I give the police a lot of credit for their strategic brilliance, as awful as it was to be on the wrong side of it. They knew EXACTLY how to destroy the camp. It was incremented step-by-step, with a lot of pointers and suggestions from the Feds, and it worked perfectly. I usually worked early-morning security, and every day we would get guys just released from Lane County Jail. They ALWAYS told me that the police sent them there, told them it was a good place to get food and warm clothes. I remember trying to find a pair of shoes for a man telling me all about how he served 15 years in Coffee Creek on one count of rape and two counts of manslaughter. And then he decided he wanted to live at the camp, and there wasn’t a damn thing I could do about it. And the violent incident was completely set up by police and pinned on the camp. Witnesses saw police drop the guy off. He was a right-winger who was drunk and looking for a fight. Perfect storm.

            I also believe that peaceful protest is altogether an ineffectual means of enacting change… that’s why after Occupy I started focusing on working as an intermediary between the oppressed and the oppressors, so to speak. I find that working with both groups directly, mostly out of the public eye, is a much quicker route to getting things done.

          • Baruch Dreamestalker

            It worked fine for the civil rights movement.

  • Starshadow666

    We have them in Seattle, too, like any city–they’re being called Nickelvilles. (After the mayor who seems to have declared war on the homeless.) As I visit an old friend in Everett, who by necessity eats at the community meals a lot, most of the homeless I know or borderline homeless, are in Everett, but it’s the same thing. I’m glad you’re able to work with them.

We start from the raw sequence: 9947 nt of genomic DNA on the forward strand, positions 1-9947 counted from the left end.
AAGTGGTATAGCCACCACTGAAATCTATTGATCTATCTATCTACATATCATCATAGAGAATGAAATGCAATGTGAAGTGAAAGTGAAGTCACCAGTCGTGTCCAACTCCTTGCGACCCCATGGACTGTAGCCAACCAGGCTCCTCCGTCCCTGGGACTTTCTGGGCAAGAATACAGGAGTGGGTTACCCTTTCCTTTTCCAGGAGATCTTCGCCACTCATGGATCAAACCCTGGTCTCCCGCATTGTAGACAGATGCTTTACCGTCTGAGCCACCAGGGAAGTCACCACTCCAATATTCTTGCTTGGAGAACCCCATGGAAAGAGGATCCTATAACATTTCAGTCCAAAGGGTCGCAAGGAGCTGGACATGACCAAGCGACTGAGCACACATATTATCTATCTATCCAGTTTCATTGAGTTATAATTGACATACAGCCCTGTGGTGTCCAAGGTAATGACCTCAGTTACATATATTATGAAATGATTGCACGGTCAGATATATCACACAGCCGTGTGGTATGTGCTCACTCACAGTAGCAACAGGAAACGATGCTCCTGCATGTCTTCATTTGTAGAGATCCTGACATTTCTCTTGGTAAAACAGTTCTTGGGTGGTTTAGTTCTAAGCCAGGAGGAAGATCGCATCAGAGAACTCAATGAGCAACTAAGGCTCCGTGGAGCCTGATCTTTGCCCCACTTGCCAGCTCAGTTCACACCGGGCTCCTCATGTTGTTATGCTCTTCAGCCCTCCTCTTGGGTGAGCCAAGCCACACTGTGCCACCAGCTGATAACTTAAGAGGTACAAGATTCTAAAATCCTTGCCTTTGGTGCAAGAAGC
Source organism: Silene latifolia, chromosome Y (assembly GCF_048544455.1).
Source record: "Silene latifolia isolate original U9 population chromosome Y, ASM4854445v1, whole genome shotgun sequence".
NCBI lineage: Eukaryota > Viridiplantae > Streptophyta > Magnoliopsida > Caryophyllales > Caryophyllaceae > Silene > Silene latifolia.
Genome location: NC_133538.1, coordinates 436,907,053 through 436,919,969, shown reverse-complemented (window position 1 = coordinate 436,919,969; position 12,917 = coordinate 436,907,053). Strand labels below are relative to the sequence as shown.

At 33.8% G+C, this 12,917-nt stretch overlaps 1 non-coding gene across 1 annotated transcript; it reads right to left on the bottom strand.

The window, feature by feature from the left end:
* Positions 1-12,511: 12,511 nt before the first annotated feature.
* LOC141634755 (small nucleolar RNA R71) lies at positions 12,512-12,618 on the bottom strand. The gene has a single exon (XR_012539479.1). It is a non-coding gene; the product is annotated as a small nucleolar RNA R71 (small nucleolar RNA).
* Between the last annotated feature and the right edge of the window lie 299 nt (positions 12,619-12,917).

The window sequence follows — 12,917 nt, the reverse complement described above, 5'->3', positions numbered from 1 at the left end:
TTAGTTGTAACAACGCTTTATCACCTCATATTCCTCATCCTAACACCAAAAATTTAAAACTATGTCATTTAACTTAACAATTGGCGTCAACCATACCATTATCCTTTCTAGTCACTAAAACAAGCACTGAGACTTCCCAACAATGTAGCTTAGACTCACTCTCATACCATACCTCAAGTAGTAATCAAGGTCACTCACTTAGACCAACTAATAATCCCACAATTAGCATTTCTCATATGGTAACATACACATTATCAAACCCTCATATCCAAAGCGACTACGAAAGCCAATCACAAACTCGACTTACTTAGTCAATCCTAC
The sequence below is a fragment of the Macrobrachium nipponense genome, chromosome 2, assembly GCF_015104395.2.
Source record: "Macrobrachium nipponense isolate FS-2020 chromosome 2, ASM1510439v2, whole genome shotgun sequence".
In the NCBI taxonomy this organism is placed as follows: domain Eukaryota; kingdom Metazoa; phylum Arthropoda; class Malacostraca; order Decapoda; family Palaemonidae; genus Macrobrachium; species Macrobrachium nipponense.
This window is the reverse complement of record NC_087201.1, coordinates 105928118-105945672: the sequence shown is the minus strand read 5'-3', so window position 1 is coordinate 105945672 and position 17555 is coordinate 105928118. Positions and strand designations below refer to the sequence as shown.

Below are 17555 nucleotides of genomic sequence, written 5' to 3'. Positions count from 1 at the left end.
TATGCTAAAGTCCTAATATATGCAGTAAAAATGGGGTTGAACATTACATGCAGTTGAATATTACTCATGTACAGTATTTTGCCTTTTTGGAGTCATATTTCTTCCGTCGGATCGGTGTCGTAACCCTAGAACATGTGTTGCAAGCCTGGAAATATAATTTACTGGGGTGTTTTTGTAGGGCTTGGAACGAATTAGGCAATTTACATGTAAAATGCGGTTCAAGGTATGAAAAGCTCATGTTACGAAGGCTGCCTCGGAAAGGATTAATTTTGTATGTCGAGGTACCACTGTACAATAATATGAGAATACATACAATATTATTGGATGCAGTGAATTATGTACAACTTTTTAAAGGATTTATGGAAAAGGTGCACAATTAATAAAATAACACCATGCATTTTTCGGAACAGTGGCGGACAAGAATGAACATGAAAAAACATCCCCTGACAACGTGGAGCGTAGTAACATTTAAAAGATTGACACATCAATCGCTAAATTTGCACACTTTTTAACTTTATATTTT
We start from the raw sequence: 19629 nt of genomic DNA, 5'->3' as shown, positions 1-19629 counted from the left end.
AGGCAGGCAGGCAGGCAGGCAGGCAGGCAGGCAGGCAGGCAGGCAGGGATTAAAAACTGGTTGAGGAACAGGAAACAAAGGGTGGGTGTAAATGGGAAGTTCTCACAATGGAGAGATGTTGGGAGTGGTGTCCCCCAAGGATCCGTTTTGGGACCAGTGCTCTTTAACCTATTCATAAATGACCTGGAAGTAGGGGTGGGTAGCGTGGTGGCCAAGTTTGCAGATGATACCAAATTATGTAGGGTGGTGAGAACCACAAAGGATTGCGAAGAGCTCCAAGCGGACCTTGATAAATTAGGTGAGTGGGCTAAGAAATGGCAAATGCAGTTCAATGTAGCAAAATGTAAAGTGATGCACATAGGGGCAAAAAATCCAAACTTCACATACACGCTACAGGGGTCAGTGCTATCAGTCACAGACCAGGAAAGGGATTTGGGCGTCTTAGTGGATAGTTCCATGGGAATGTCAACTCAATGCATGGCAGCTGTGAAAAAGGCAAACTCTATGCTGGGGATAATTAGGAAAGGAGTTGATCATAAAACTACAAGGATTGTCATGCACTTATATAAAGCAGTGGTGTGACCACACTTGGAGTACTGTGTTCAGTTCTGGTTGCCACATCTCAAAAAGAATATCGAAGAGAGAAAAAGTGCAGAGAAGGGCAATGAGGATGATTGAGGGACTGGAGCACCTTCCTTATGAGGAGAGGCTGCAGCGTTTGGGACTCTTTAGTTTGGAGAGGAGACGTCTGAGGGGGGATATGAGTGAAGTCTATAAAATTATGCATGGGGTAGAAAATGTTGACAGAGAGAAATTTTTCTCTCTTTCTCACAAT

One thing Seattle’s doing is selling the Real Change newspapers. Those who want to be vendors do have to be vetted, and they were picture ID to indicate they were vetted, but the first bundle of papers costs the vendor nothing and they sell for two bucks (recently had to go up because of costs.) I think the cost to the vendor now is around a buck fifty per paper (not utterly certain of that number) but the paper has news of what’s happening around the city with homeless and unemployed and poverty issues, plus a section just for and by young homeless people. Selling the paper has been a way for vendors to get a hand out of their homelessness or just enable them to live a little less hand to mouth.

    I wish I had the stamina to do the kind of work you do, but alas, I’m an activist online and where I can be. It’s one of so many issues that need attention. Thanks for doing what you do.

    • Baruch Dreamstalker

      I was a fervent community journalist in my ill-spent youth. You have just shown me the ultimate cutting edge of community journalism. Bless you.

  • Anna Korn

    One thing that is missing in your history is Ronald Reagan shutting down mental hospitals inthe 1980–that turned loose a new kind of homeless– people who were deemed insane, and now had no place to stay, no one to ensure they took their meds, and who were now victimized on the streets.It was a big change and was different from the economic refugee homeless of the same period.
    I appreciate the work and activism you do, but I, too, have seen wild animal displacement at a local Bay Area Occupy movement agricultural encampment– wild turkeys left their open land and moved into nearby residential areas, where they caused damage to gardens while seeking food, and engendered cries for their removal. They, too, had been rendered homeless, but unlike the economic homeless, they were unable to organize.

    • Baruch Dreamstalker

      I was a neighborhood activist in the Coventry Village neighborhood of Cleveland Hts, OH, at the time or Reagan’s deinstitutionalization. Released mental patients in the region tended to gravitate to Coventry, where they knew they’d be treated with more tolerance, and they did make an impact.Coventry managed to absorb those folks more or less adequately, but the Coventry community was socially sinewy, with an active watchdog organization, neighborhood newsletter, involved elementary school PTA and neighborhood merchants association. Occupy afaik lacks this institutional stamina, alas.